• shared the preliminary results from the 4- year quasi-experimental study of 14 agencies implementing the CARE model
  • discussed the complexity of implementing a principled-based model in residential therapeutic care organizations
  • and used a single case study to illustrate the impact of CARE and the RCCP’s Therapeutic Crisis Intervention (TCI) System on one organization that has a range of services to children and families

The conference also saw the launch of a new book, Therapeutic Residential Care For Children and Youth: Developing Evidence-Based International Practice, edited by J. Whitaker, J. del Valle and L. Holmes (Jessica Kinsgley Publishers). Martha Holden, James Anglin, Michael Nunno, and Charlie Izzo wrote the chapter, Engaging the Total Therapeutic Residential Care Program in a Process of Quality Improvement: Learning from the CARE Model, contributing the effort to take an international look at the current practice in therapeutic residential care.

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RCCP retreat plots new directions for residential child care

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Martha Holden speaks at the 2014 Residential Child Care Project (RCCP) Retreat.

RCCP Director Martha Holden addressing the group.

In August, the Residential Child Care Project (RCCP) hosted its bi-annual, four-day International RCCP Retreat. In attendance were over 50 colleagues from the United States, Europe, Israel, and Australia. The group included RCCP staff, instructors, researchers, staff and faculty from other BCTR projects, as well as staff from nearby agencies. The RCCP’s mission is to develop and disseminate model techniques and systems to improve the quality of care for children living in out-of-home care and to prevent institutional child abuse and neglect through its major programs: Therapeutic Crisis Intervention (TCI) and Children And Residential Experiences (CARE).

Historically, the function of the retreat has been to evaluate and further develop RCCP’s outreach, technical assistance, and training programs in an effort continually improve those programs, as well as to re-certify RCCP instructors so they best facilitate the RCCP’s programs. The 2014 retreat fulfilled its traditional function, and achieved much more. Using a collaborative format, the retreat began by focusing on trends in the various countries represented. Specifically, attendees explored trends in policy and regulations, economics, research, and evidence-based practice, as well as patterns in the RCCP representatives’ daily practice experiences.

In looking at presentations about translational research, attendees examined the ways RCCP programs fit into the translational process. Discussions then flowed to consider what the RCCP is learning from its ongoing research, evaluation, and implementation of the TCI and CARE programs. The group then considered how their accumulated knowledge informs the possible future paths that RCCP could take in each of these areas. Finally, several small work groups were formed to look at the various options for:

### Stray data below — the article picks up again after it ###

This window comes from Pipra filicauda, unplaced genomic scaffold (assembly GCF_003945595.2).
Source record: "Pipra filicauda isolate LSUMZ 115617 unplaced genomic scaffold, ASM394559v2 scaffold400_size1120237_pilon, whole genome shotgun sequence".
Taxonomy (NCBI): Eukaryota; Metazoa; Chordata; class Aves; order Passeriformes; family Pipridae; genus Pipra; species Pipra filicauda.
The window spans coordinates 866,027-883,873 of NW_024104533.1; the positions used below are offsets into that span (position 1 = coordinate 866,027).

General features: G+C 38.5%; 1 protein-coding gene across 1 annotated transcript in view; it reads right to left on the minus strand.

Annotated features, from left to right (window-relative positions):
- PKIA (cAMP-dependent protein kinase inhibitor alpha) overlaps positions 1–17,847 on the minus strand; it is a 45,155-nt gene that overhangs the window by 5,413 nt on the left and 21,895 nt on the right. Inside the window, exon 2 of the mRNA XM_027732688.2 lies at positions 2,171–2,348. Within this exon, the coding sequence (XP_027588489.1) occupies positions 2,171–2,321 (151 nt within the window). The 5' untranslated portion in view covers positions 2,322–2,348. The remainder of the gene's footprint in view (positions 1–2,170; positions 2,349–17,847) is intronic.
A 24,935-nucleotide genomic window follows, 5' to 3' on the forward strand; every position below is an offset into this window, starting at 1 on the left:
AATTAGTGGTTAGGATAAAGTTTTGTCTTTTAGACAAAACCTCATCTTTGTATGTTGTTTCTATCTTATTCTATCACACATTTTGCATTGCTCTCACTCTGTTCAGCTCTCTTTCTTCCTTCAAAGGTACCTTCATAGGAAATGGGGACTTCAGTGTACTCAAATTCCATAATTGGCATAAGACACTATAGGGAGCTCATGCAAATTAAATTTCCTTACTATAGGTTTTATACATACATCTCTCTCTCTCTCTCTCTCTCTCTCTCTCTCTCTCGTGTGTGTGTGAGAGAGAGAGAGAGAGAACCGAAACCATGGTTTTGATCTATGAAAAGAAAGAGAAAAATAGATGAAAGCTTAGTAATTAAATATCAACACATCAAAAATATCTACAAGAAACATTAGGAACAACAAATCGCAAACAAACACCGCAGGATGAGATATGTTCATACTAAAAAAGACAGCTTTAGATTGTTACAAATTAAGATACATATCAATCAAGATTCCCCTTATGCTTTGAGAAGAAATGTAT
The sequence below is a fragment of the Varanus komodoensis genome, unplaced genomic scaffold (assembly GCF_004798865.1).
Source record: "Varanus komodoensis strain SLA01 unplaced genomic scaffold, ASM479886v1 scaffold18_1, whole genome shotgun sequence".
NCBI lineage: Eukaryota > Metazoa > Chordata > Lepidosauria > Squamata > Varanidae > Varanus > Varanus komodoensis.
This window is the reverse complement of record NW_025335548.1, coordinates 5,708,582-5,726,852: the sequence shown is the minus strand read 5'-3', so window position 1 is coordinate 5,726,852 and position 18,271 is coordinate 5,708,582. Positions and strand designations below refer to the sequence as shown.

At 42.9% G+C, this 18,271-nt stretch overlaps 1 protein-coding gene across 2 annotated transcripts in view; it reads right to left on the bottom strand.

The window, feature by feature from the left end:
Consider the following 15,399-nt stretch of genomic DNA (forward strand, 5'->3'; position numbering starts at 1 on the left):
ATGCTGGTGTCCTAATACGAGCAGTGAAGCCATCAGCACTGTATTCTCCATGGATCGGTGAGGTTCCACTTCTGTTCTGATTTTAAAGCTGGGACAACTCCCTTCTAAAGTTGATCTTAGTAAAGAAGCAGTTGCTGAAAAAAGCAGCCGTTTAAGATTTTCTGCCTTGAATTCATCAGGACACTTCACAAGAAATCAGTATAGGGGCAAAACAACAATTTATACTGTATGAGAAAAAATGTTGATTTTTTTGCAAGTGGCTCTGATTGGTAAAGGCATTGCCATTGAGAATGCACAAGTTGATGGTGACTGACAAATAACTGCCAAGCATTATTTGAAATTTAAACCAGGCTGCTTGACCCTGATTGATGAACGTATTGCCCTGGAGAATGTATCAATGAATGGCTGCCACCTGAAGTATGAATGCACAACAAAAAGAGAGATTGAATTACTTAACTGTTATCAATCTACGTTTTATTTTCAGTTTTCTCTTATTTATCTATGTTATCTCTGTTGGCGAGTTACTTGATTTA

• Frank Kuhn speaking to the group.

    RCCP Senior Extension Associate Frank Kuhn speaking.

    a curriculum revision of TCI

  • the future direction of TCI for Schools
  • the future direction of CARE
  • training innovations
  • the status and direction of an RCCP web site redesign
  • the use of social media to keep the RCCP connected with its colleagues
  • and a fourth TCI/CARE conference for 2016

On the last day of the retreat the RCCP invited Dr. Junlei Li, from the Fred Rogers Center for Early Learning and Children’s Media at St. Vincent’s College in Latrobe, PA, to present his work on developmental relationships. The core concepts of Dr. Li’s work directly connect with all of the RCCP programs. His work can be best summarized with a few quotes from Dr Li himself:

Fred Rogers often said to his colleagues and friends, ‘I feel so strongly that deep and simple is far more essential than shallow and complex.’ This core conviction guided Fred Rogers and his colleagues to develop television programs, books, speeches, and curricula that reached out to millions of children, parents, and professionals for nearly half a century.

and

Today, as so many of us are striving to serve more children, work with less resources, and comply with an increasingly complex and demanding system of standards and regulations, the need to focus on “deep and simple” is ever more important.

I believe at the core of Fred Rogers’ work with parents and educators is this essential message – Enriching interactions with another human being is the most important ingredient in a child’s development. Real and lasting change can start with finding what ordinary people do well with children in everyday moments.

The RCCP looks forward to forging ahead in the new directions discussed in this dynamic retreat, as well as continuing to provide the best programs, support, innovations, and practices to its colleagues around the world.